It certainly wouldn’t be a Ghibli film without great characters and it certainly delivers here. Kaguya is a princess that is someone that I can root for. I like how she’s not into the archetypal princess things and would rather go barefoot or garden some things instead of just sitting still and looking pretty much like that Daya song. I also enjoyed how smart she was and is able to stand up for herself, especially when dealing with these high-class suitors who only see her as a treasure and not a human being. She also has a good sense of humor like when she un-blackens her teeth (context: black teeth used to be a huge beauty symbol in ancient Japan. I’ve learned that in Japanese class and I’ve seen Throne of Blood.) before flashing a huge grin to freak out her maidservant. That was awesome when she did that. I also liked how she wasn’t some perfect Mary Sue or someone who just sings while doing nothing like many a Disney princess. Major props to her. There’s also a special mention of her childhood friend Sutemaru. He’s definitely a big brother figure who ends up leaving the village after she does after a huge famine strikes the farmlands. Sutemaru wants what’s best for her and protects her while he can. Miyatsuko had some interesting character development as he starts as a very doting father before becoming more selfish in subtle ways as he ascends the social ladder. He also claims to be doing everything for her while he lives vicariously through his adopted daughter which the former bamboo cutter is called out on. The rest of the cast was quite interesting as many of them feel like real people instead of just characters.
The Tale of The Princess Kaguya has a wonderful soundtrack. Come on, Joe Hisaishi was behind the conductor’s stand on this one, so you know it’s going to be good. While I never considered myself a Ghibli fan (I know it sounds blasphemous to all the otaku out there), I certainly had nothing against Hisaishi’s work. He’s a very talented composer. I enjoyed the usage of traditional Japanese instruments with the koto being featured prominently and not just because the title character plays one. I also enjoyed the motif used during the Moon People parade scene in the finale. The happy and joyous tone has a perfect amount of synergy and dissonance with the situation in the ending which makes it heartbreaking to listen to. Very top-notch stuff from Mr. Hisaishi.
While this offering from Isao Takahata was another notch in his belt, I disagree with everything being stone perfect let alone getting a 100% on Rotten Tomatoes (don’t get me started on that site). There was an obvious plot hole when it came to Kaguya coming down to earth while being adopted. Why is it that her adoptive parents didn’t name her right away when Miyatsuko brought her home? She doesn’t get the Lil’ Bamboo name until after she meets the other kids who give her that name after hearing her story of coming from a bamboo shoot. If I was a parent (adoptive or not), I’d name that child right away. I also thought the film really dragged in places as they tried to fill space in its over two-hour run time. Some parts did feel a bit boring and dry. Also, the revelation of Kaguya’s origins came out of nowhere to anyone not familiar with the original story and they should’ve foreshadowed some of those aspects more. Yes, one can tell that she’s not from earth, but I thought the timing of that subplot was a bit wonky.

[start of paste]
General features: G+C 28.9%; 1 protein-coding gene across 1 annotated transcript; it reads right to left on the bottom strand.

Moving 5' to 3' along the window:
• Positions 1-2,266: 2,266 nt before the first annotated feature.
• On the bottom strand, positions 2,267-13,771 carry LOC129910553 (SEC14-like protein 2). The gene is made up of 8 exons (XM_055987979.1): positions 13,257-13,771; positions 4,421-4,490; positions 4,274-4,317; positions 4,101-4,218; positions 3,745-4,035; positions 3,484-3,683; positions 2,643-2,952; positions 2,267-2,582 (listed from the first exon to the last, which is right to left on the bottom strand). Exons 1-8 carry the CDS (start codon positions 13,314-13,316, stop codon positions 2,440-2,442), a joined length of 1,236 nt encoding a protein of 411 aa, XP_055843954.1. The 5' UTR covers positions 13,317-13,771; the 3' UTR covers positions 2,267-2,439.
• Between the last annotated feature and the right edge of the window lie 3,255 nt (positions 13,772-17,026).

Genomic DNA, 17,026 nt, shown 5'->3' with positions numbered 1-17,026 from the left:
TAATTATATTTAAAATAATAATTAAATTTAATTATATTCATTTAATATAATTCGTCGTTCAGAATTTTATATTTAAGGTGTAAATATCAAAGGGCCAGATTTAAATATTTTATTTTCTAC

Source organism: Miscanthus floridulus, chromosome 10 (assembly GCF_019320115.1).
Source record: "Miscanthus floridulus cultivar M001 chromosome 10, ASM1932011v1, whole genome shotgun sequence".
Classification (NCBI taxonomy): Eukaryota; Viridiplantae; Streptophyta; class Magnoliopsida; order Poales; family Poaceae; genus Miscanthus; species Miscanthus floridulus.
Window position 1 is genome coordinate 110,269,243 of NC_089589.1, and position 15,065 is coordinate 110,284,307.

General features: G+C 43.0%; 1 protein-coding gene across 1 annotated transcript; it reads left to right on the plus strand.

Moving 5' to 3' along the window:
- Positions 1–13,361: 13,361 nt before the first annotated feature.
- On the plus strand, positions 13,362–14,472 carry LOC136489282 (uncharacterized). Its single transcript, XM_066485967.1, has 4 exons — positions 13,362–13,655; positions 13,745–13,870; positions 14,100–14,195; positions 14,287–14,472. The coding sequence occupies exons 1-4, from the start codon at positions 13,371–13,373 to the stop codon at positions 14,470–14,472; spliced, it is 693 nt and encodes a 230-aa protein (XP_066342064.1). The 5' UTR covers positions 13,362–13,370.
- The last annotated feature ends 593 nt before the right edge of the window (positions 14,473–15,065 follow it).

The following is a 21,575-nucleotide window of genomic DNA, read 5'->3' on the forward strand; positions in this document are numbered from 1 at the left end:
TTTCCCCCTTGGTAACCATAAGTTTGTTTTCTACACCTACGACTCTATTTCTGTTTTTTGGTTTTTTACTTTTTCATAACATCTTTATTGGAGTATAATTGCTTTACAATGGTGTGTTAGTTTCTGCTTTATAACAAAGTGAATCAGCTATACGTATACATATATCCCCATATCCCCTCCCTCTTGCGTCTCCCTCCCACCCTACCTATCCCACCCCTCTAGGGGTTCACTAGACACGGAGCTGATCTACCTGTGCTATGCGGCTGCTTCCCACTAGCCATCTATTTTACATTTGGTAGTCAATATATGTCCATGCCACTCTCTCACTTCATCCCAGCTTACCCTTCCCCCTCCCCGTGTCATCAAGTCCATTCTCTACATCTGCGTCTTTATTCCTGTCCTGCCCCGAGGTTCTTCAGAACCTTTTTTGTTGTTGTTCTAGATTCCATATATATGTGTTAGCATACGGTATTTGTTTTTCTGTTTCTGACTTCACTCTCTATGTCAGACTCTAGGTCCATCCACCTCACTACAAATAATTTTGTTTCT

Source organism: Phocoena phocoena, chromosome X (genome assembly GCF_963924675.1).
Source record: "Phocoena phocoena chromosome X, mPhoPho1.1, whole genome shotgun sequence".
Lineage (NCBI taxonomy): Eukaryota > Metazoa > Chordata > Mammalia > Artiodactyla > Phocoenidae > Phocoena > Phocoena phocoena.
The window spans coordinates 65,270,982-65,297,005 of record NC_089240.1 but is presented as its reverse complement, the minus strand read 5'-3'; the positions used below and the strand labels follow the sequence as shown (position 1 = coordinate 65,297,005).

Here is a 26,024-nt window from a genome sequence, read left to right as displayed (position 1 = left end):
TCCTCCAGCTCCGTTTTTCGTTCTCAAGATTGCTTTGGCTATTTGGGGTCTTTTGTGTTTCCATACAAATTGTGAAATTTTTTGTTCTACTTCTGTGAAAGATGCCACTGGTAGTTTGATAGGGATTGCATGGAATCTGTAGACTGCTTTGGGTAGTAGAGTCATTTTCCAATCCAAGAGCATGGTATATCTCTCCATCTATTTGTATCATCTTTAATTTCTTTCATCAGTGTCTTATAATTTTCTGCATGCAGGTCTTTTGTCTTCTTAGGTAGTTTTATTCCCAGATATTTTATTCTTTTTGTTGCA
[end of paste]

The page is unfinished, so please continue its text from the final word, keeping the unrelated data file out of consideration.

The Tale of the Princess Kaguya was a delightful gift and I certainly enjoyed this movie. The Japanese artwork-style animation was certainly breathtaking and I’m glad Studio Ghibli took a lot of chances in experimenting with a different visual method than their previous films. The music was quite exquisite and it should be considered one of Joe Hisaishi’s highlights. The story itself did suffer from some timing issues, but it was certainly well-constructed. If you want a heartwarming tale, then look no further than this atypical princess story. It may not be Isao Takahata’s best work, but The Tale of the Princess Kaguya is still highly recommended.
Adjustable Point System:
Add 1 point if you’re a Studio Ghibli fan.
Subtract 1-2 points if you want your princess stories to be more musical.
-Immensely creative animation styles
-Great character development
-Some obvious plot holes
-Pacing issues with Kaguya’s origins
-Meanders at times with its long running time
Final Score: 9/10 points
Content Warning: Princess Kaguya was rated PG which I mostly agree with, but there are some things to watch out for if you have a family. There’s some partial nudity including a couple of scenes that involve breastfeeding. There’s some violence that includes some blood and a couple of characters die. Kaguya threatens to kill herself in one scene to spite her father which is quite disturbing. While not quite as graphic as Princess Mononoke, there are some reservations about watching this if you have smaller children.